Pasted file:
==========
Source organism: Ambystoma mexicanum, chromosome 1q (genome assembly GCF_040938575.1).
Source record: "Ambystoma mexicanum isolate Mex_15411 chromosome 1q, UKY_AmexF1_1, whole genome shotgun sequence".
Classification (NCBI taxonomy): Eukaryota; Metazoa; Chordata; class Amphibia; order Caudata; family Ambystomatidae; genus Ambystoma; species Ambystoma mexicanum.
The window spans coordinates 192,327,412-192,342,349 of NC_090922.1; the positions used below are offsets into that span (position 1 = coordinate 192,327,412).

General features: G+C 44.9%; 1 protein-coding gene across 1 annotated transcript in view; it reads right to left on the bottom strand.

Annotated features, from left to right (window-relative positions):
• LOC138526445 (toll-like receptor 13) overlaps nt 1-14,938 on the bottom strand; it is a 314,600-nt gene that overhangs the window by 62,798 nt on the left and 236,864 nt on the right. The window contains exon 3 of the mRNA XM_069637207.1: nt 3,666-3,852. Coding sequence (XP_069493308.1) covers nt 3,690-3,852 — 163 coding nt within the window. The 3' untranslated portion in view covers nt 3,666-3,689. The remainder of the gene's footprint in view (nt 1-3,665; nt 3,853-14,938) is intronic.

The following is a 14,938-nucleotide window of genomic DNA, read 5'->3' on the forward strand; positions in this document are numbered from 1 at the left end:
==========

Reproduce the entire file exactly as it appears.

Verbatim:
Source organism: Ambystoma mexicanum, chromosome 1q (genome assembly GCF_040938575.1).
Source record: "Ambystoma mexicanum isolate Mex_15411 chromosome 1q, UKY_AmexF1_1, whole genome shotgun sequence".
Classification (NCBI taxonomy): Eukaryota; Metazoa; Chordata; class Amphibia; order Caudata; family Ambystomatidae; genus Ambystoma; species Ambystoma mexicanum.
The window spans coordinates 192,327,412-192,342,349 of NC_090922.1; the positions used below are offsets into that span (position 1 = coordinate 192,327,412).

General features: G+C 44.9%; 1 protein-coding gene across 1 annotated transcript in view; it reads right to left on the bottom strand.

Annotated features, from left to right (window-relative positions):
• LOC138526445 (toll-like receptor 13) overlaps nt 1-14,938 on the bottom strand; it is a 314,600-nt gene that overhangs the window by 62,798 nt on the left and 236,864 nt on the right. The window contains exon 3 of the mRNA XM_069637207.1: nt 3,666-3,852. Coding sequence (XP_069493308.1) covers nt 3,690-3,852 — 163 coding nt within the window. The 3' untranslated portion in view covers nt 3,666-3,689. The remainder of the gene's footprint in view (nt 1-3,665; nt 3,853-14,938) is intronic.

The following is a 14,938-nucleotide window of genomic DNA, read 5'->3' on the forward strand; positions in this document are numbered from 1 at the left end: